April 15, 2014
This close-up shows a titanium ball manufactured by 3D printing. ESA is investigating the potential of this promising new technology to transform the way space missions are put together.
1. Items impossible to make any other way
“This design is a perfect example of additive manufacturing (AM),” explains ESA materials engineer Benoit Bonvoisin. “These balls are hollow with a complex external geometry, making them incredibly light while remaining stiff. They simply could not have been manufactured in a single part, conventionally.”
With the idea that similar geometries could be used in future for ultralight satellite structures, the balls have been analysed in ESA’s Materials and Electrical Components Laboratory. Residue from the metallic beads used to clean the 3D-printed structure can be seen trapped within the ball lattice, showing the need for an improved cleaning process in future.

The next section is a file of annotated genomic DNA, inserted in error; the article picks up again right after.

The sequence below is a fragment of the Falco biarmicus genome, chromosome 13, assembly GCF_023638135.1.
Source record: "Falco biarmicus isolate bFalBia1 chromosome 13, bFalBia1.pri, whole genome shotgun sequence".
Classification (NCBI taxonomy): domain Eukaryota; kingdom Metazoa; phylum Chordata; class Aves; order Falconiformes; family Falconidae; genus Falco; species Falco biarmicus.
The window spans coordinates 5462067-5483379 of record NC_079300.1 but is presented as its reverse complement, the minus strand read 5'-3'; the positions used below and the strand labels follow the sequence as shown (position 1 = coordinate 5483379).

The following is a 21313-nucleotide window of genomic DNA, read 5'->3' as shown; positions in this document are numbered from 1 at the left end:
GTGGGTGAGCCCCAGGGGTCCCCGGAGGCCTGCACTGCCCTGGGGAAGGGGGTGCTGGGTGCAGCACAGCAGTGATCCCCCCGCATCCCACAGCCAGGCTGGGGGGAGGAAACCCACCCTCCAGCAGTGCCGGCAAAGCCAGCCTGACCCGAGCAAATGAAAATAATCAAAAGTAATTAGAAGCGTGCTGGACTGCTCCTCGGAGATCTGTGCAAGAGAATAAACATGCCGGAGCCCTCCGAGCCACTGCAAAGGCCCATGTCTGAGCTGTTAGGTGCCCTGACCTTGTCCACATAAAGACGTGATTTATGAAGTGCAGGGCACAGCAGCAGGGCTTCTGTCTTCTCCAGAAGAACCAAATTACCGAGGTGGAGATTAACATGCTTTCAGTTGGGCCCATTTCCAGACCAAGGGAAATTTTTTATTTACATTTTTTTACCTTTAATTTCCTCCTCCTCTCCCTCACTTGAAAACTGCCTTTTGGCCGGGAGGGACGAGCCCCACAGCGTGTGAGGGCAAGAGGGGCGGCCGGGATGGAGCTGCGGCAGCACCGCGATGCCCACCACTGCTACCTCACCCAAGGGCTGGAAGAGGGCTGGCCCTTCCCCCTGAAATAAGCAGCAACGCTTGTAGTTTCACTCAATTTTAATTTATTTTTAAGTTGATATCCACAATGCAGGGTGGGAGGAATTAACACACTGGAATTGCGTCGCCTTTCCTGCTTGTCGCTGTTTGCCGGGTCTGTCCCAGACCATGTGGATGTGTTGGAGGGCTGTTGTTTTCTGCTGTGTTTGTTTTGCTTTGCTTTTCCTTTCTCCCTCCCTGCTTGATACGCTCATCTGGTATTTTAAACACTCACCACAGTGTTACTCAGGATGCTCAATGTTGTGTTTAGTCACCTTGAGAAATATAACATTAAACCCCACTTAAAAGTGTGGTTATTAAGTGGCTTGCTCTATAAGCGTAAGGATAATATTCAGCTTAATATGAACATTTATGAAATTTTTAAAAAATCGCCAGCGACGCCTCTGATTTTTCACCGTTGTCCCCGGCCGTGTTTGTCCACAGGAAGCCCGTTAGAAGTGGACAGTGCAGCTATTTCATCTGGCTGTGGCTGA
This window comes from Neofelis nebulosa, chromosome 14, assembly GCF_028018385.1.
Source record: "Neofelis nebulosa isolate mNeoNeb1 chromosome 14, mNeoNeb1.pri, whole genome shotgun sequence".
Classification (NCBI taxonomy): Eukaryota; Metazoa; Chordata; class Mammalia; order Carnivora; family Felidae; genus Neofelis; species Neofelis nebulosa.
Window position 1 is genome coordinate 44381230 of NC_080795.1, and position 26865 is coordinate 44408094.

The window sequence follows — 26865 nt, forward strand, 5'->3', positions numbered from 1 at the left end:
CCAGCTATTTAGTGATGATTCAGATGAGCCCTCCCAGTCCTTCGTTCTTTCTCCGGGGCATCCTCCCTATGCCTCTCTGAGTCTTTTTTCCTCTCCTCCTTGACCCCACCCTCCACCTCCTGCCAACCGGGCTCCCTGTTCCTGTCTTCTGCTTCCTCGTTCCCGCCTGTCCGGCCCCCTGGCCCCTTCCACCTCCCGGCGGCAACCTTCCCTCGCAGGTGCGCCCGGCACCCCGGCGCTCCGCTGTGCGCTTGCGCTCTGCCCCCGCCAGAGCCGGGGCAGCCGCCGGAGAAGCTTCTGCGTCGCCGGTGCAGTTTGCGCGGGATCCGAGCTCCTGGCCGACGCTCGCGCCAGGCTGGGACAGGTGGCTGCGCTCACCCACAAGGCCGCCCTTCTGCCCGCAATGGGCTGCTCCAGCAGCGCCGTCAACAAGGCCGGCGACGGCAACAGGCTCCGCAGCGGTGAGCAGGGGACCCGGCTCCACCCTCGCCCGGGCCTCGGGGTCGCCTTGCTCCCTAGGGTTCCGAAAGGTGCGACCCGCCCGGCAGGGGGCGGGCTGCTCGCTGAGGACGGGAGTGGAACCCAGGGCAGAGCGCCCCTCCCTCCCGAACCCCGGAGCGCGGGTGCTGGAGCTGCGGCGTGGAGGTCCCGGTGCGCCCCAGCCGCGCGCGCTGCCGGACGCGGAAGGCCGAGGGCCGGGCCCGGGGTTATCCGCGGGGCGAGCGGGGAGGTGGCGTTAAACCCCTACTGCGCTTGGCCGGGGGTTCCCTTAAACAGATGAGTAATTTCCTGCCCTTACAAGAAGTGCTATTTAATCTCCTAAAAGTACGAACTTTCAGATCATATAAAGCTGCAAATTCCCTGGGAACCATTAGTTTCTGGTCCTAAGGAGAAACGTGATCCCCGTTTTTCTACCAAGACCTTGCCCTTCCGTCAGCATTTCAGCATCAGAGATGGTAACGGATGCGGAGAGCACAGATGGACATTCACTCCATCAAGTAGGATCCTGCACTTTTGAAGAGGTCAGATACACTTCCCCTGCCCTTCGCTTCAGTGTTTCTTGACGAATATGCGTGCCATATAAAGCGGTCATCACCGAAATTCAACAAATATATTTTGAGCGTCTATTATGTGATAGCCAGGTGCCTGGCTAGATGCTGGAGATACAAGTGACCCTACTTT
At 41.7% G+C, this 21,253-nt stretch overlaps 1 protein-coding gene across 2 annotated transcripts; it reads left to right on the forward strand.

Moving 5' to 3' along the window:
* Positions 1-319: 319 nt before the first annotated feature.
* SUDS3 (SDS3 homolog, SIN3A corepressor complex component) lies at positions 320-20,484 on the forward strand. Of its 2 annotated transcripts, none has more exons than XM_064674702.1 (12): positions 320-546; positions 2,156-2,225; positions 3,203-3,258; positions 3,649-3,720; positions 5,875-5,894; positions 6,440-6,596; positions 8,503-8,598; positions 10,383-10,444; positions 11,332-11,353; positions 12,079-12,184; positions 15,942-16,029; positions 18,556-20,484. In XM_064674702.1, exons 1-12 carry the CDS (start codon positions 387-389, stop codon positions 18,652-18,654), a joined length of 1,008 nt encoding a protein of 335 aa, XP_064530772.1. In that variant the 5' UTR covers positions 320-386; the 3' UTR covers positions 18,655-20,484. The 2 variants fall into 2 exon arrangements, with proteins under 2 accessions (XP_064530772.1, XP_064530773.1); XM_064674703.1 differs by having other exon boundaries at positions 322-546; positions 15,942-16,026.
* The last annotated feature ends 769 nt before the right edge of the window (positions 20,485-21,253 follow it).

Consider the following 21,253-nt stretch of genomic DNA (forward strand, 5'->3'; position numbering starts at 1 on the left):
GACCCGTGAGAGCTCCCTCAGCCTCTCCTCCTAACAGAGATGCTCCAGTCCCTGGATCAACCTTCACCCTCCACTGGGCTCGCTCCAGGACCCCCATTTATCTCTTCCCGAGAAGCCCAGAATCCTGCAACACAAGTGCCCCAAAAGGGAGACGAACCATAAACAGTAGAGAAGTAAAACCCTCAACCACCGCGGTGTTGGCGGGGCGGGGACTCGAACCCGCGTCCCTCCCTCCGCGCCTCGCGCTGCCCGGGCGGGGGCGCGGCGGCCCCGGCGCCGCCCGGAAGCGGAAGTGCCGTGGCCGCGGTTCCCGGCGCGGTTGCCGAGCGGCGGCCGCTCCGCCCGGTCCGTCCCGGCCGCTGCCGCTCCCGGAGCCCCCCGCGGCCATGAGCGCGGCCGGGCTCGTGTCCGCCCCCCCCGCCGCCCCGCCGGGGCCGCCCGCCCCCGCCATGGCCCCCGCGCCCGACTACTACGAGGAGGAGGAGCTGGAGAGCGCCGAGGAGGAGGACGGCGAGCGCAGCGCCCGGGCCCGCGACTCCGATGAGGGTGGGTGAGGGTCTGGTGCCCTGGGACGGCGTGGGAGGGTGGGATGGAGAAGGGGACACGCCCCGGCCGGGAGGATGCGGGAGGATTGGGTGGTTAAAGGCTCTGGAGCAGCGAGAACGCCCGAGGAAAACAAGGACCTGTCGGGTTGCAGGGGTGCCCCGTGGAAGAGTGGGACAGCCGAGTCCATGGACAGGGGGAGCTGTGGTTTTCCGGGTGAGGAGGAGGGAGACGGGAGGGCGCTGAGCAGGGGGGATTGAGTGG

2. Computer designs translated to physical models
Instead of standard ‘subtractive manufacturing’ – where material is cut away from a single piece – AM involves building up a part from a series of layers, each one printed on top of the other. It is the difference from digging out a bunker to building a house.
The process starts with a computer-aided design (CAD) model, which is then sliced horizontally apart to plan its layer-based physical construction. Anything suitable for the printing process can be designed by computer then printed as an actual item, typically by melting powder or wire materials, in plastic or metal.
image credit: ESA